Exposure assessment of extended-spectrum beta-lactamases/AmpC beta-lactamases-producing Escherichia coli in meat in Denmark

Set 12 2013

Exposure assessment of extended-spectrum beta-lactamases/AmpC beta-lactamases-producing Escherichia coli in meat in Denmark

Extended-Spectrum Beta-Lactamases (ESBL) and AmpC Beta-Lactamases (AmpC) are of great concern because of their ability to cause antimicrobial resistance in Enterobacteriaceae hampering the effect of treatment with beta-lactam antibiotics. The main objective of this study was to assess the relative importance of different types of meat for the exposure of consumers to ESBL/AmpC and their potential relevance for human cases in Denmark.
This was assessed by weighting the prevalence of each genotype of ESBL/AmpC-producing E. coli (ESBL/AmpC-PEC) in imported and nationally produced broiler meat, pork and beef with the meat consumption patterns in Denmark. Data originated from the Danish surveillance programme for antibiotic use and antibiotic resistance (DANMAP) for 2009 to 2011. Data about human ESBL cases in 2011 were also collected to assess a possible genotype overlap. Uncertainty was assessed by inspecting beta distributions of the genotypes in each type of meat.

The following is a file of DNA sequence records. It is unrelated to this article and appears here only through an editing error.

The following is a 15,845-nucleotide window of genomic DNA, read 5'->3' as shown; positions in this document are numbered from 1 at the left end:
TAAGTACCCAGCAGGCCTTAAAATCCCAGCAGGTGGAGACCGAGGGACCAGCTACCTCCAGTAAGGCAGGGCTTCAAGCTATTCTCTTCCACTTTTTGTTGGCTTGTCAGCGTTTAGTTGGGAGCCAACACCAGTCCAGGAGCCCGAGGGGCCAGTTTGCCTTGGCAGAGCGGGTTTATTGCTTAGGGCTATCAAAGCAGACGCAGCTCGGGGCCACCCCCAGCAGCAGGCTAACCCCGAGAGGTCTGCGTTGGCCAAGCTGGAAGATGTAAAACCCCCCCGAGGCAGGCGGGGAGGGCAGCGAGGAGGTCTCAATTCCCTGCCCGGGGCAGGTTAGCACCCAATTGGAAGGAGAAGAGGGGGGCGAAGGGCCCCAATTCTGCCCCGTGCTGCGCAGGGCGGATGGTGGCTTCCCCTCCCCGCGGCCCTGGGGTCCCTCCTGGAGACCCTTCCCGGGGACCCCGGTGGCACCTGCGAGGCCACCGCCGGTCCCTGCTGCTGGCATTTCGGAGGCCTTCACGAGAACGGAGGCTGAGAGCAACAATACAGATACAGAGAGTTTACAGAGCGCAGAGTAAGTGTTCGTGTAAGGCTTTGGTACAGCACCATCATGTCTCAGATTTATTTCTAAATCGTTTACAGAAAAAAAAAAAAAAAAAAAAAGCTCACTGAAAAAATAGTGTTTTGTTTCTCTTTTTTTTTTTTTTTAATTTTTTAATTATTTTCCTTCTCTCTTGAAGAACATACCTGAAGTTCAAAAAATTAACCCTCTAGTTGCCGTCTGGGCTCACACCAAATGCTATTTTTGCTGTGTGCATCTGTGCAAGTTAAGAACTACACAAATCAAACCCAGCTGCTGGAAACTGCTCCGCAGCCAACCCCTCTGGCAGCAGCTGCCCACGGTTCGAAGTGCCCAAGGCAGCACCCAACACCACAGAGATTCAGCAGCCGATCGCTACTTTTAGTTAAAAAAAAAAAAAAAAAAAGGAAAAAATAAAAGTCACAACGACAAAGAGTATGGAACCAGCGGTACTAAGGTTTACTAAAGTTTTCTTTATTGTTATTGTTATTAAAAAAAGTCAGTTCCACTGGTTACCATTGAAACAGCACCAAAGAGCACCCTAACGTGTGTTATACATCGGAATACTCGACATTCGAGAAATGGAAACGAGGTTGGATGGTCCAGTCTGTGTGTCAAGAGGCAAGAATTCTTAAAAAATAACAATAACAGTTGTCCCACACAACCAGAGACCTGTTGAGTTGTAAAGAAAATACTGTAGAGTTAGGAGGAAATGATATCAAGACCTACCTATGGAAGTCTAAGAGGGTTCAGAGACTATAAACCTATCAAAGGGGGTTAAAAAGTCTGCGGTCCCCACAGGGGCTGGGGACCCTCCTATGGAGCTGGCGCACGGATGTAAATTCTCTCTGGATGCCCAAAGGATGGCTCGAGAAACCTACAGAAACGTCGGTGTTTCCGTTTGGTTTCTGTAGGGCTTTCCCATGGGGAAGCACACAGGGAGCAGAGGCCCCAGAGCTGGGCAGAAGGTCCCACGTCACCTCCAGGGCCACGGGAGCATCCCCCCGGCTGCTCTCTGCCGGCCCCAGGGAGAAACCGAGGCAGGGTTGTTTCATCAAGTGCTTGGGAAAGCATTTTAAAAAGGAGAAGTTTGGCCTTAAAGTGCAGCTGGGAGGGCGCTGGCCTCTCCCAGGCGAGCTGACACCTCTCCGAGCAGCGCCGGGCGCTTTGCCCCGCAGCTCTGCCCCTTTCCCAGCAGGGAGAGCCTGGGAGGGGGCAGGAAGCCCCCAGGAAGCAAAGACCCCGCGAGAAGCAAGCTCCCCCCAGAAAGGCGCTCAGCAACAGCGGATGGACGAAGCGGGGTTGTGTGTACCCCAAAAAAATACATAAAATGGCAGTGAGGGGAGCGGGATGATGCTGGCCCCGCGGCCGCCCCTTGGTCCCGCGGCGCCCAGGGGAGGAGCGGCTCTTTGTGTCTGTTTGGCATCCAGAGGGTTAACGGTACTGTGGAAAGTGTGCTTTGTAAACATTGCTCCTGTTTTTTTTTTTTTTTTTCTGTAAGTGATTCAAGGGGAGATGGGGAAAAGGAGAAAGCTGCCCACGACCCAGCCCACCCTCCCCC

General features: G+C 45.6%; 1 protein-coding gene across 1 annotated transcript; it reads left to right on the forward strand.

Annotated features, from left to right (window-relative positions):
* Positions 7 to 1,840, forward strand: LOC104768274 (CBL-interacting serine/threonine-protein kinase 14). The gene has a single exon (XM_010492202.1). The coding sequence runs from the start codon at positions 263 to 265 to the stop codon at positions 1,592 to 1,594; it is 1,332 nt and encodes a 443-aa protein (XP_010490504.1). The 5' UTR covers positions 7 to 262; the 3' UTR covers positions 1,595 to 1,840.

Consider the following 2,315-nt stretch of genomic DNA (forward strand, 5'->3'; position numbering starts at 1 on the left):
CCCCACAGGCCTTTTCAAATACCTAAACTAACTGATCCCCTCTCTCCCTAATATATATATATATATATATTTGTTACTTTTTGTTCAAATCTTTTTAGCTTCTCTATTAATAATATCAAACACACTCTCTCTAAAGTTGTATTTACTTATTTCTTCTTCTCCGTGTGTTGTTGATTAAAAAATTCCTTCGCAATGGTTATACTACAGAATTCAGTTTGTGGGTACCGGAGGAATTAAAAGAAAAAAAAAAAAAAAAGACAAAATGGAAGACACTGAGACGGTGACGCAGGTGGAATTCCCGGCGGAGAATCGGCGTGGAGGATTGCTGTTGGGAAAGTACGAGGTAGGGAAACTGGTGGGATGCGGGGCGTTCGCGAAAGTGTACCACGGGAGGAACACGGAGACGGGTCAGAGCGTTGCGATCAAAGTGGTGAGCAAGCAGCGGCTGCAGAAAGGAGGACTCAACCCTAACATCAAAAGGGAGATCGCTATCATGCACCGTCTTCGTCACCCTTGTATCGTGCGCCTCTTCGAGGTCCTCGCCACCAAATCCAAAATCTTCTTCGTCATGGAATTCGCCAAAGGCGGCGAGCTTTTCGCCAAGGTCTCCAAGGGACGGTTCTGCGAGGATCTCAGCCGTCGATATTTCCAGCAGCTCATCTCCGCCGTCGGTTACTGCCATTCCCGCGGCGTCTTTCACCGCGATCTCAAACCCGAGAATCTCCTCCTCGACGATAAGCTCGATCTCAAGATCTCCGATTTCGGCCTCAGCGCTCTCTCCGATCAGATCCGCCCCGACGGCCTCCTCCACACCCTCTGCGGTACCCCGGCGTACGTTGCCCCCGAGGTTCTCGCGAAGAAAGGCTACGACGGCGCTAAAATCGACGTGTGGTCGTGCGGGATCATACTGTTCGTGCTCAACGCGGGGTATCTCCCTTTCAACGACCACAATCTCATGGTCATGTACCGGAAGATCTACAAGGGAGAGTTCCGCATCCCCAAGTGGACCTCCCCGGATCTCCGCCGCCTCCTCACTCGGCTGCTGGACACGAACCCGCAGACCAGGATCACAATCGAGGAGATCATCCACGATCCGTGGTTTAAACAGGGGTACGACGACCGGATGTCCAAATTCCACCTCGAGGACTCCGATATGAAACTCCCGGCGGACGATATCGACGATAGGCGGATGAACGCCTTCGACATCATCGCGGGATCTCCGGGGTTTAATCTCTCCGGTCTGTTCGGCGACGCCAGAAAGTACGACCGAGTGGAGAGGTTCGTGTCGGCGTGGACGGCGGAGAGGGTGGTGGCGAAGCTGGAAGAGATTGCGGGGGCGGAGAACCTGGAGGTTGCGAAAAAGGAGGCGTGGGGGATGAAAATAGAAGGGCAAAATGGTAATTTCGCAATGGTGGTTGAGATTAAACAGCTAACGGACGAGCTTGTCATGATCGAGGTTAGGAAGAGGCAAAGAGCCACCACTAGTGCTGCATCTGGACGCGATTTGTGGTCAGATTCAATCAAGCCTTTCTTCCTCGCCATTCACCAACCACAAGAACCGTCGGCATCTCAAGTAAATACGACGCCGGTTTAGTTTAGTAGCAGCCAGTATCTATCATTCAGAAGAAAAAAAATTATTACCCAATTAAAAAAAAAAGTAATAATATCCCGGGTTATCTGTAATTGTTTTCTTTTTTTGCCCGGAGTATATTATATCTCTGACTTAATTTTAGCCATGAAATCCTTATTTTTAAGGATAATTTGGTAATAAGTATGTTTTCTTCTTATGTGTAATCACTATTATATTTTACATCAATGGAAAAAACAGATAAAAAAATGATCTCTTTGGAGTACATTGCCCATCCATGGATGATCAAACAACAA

Broiler meat represented the largest part of the estimated ESBL/AmpC contaminated pool of meat (83.8%) compared to pork (12.5%) and beef (3.7%). CMY-2 was the genotype with the highest relative importance for human exposure (58.3%). However, it is rarely found in humans in Denmark.
In general the overlap between ESBL/AmpC genotypes in meat and those found in human E. coli infections isolates was limited. CTX-M-1 had a relative importance of 28.8% for human exposure through meat. The prevalence of CTX-M-1 in humans was 7.3% of E. coli urinary tract infections and 8.0% of E. coli bloodstream infections. Hence, the genotype CTX-M-1 was considered the most relevant genotype found in meat when referring to human exposure. This suggests that meat might constitute a less important source of ESBL/AmpC exposure of humans in Denmark than previously thought. Nonetheless, more detailed surveillance data are required to determine the contribution of meat compared to other sources, such as pets and hospitals.

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